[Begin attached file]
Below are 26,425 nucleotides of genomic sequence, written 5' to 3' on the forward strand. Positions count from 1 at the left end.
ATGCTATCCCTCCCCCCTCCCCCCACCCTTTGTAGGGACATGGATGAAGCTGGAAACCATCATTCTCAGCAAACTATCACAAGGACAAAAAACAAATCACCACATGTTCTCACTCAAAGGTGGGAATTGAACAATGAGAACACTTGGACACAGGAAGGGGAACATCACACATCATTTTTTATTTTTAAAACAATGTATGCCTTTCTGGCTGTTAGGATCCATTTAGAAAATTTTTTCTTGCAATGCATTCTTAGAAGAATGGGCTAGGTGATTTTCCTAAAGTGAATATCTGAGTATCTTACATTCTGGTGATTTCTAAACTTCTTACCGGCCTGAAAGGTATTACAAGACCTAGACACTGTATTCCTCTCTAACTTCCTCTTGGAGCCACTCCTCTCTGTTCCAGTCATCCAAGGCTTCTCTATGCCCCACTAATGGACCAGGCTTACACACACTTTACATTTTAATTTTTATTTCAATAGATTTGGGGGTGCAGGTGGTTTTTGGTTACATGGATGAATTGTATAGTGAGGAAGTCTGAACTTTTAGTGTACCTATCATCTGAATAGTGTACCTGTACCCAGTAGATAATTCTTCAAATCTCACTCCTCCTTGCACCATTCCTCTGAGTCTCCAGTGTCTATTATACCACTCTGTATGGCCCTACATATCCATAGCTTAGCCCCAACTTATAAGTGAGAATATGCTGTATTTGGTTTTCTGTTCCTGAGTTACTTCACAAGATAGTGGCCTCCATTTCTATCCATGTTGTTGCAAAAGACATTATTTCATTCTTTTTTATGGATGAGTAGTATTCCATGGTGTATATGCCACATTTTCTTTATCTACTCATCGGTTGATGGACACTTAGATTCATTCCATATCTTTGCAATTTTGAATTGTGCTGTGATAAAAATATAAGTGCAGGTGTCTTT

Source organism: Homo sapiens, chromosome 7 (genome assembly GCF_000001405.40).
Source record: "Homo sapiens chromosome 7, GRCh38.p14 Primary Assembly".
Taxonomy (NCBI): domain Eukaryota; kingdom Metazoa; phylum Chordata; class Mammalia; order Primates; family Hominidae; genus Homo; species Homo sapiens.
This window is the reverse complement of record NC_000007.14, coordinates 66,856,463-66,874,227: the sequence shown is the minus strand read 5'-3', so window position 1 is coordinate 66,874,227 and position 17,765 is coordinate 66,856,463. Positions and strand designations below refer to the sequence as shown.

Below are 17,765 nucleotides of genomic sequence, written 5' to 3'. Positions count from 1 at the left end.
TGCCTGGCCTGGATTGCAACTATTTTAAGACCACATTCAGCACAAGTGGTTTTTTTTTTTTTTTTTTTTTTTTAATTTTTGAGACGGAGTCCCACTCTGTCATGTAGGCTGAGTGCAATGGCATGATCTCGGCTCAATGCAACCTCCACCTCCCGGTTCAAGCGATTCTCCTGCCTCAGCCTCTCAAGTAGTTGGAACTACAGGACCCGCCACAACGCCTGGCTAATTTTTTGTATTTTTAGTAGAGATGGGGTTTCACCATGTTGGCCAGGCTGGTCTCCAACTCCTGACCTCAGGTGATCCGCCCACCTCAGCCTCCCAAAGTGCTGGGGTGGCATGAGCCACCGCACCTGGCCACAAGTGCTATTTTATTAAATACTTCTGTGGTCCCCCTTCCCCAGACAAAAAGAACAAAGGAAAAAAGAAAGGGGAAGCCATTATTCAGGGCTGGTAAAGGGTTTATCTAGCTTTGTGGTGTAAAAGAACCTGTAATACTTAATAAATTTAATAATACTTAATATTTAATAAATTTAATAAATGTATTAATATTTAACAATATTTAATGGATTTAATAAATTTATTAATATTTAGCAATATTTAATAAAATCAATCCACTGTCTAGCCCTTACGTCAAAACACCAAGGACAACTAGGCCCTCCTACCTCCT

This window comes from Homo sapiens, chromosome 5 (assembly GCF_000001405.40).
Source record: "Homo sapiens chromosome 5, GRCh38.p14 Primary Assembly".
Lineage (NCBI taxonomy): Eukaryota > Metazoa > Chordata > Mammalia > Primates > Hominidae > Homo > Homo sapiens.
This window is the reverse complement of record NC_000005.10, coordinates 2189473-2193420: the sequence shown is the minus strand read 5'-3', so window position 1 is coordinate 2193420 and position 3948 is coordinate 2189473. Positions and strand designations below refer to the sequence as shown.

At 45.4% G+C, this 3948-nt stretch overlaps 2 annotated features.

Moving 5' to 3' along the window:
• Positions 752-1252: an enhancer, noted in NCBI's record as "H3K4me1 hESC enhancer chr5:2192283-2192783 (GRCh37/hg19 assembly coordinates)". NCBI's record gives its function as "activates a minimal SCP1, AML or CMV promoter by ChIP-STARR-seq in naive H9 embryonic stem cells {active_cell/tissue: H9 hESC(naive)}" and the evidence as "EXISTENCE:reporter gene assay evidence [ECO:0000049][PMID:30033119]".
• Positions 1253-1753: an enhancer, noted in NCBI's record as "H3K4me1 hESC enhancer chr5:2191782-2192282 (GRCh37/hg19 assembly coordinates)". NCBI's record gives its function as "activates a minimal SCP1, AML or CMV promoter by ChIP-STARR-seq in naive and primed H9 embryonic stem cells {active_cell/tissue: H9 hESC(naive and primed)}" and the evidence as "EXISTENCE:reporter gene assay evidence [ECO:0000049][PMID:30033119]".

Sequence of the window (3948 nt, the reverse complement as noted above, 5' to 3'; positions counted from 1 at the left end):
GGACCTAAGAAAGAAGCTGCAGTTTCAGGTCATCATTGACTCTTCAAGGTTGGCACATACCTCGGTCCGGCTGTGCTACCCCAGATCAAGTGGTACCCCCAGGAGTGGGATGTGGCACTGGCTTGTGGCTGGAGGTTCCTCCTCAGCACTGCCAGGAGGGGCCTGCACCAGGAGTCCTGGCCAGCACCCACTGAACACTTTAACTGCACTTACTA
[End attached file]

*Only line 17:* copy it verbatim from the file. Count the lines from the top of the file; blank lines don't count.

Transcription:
Sequence of the window (3948 nt, the reverse complement as noted above, 5' to 3'; positions counted from 1 at the left end):